FUNCTIONAL COCKPIT DESIGN
Barry G. King
Aeronautical Engineering Review
Vol. 11, No. 6, June 1952, pp. 32 - 40.
This annotation is taken from: Annotated Bibliography of Applied Physical Anthropology in Human Engineering, by Robert Hansen and Douglas Y. Carnog, H. L. Yoh Company, Philadelphia, PA, Aero Medical Laboratory, Wright Air Development Center, Wright-Patterson Air Force Base, Ohio, May 1958.
"This article emphasizes the need for the human engineering of the airplane cockpit and stresses the fact that classical or standard anthropometry is often inappropriate to the determination of the most desirable cockpit dimensions. The author stresses that what is needed for functional cockpit design is an anthropometry of 'natural' cockpit situations. By natural' the author means body conditions that parallel those of normal operation or function, as distinguished from the posed body conditions dictated by standard anthropometric techniques. For example, King states, 'Values for both eye level and sitting height when maintaining a natural easy sitting position are about one-and-one-half to two inches less than when measured under the standardized (and sometimes artificial) postures used by anthropologists for comparison of races and groups.'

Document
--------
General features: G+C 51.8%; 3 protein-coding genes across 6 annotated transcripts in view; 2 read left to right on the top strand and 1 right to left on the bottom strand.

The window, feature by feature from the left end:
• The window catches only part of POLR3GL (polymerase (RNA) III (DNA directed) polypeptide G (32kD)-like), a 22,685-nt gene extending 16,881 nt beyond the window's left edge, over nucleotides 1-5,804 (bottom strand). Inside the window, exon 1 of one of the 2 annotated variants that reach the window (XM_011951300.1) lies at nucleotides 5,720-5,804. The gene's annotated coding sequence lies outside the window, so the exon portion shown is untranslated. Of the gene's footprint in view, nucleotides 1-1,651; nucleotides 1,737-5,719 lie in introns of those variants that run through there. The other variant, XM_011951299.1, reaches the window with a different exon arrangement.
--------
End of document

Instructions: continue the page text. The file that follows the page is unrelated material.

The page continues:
The report is eight pages long. It contains seven tables and three figures. The data presented are from the report.
TABLE 58 - 1
and Eye Level (in Inches) of Men Measured in
Anthropometric and Natural Sitting Postures (N = 100)
x*** ±sx ±s
height 36.20 0.132 1.32
Natural** sitting height 34.79 0.125 1.25
Anthropometric* eye level 31.32 0.126 1.26
Natural** eye level 29.66 0.124 1.24
* Standard anthropometric technique.
** Measured in natural easy sitting postures
*** x = mean, ±sx = standard deviation of mean, and ±s = standard deviation.
TABLE 58 - 2 *
Reach Measurements: The Maximum Distance at Which a Large Percentage of a General Pilot Population¹ Will Be Able To Reach and Operate Manual Controls Located at Various Points in the Work Area
Above Seat Angle (Degrees)
Reference Point 0 R15 R45 R75
13.7" 15.0" 17.0"
40 18.9 20.5 22.4 24.1
34 22.9 24.9 26.6 28.0
28 25.5 27.1 29.1 30.1
22 26.7 28.2 30.3 31.4
16 26.6 28.0 29.7 31.6
10 25.3 27.0 29.3 30.4
4 22.6 24.2 26.4 27.9
- 2 17.5 19.7 21.8 22.8
for right arm reach are measured from the vertical line through the reference
point with the subject's shoulders touching the back cushion; seat back 13°
from the vertical. The [Seat] [R}eference [P]oint is taken as the [center of
the] upper level of the seat cushion at its line of intersection with the
small lower cushions of the back pad (Warren McArthur seat). R15° stands for
15° to right. Reach for left arm can be outlined by using above measurements at
corresponding points to the left of 0°.
¹ These distances were suitable for 97.7 per cent of the 139 subjects studied at each position, and suitable for 94 per cent of the group at all positions.
TABLE 58 - 3
Mean Distances for Forward Head Movement of Seated Subjects
Restrained by Lap Safety Belt *
3-In. Belt, N = 100 2-In.
Belt, N = 96
_ _ _ _
x ±sx ±s x ±sx ±s
Test Condition In. In. In. In. In. In.
Natural 31.04 0.16
weight 34.00 0.15 1.509 34.11 0.16 1.600
weight 37.05 0.17 1.712 36.66 0.20 2.012
* Natural refers to maximum forward position of head which can be voluntarily assumed without action of suspended or drop weights."
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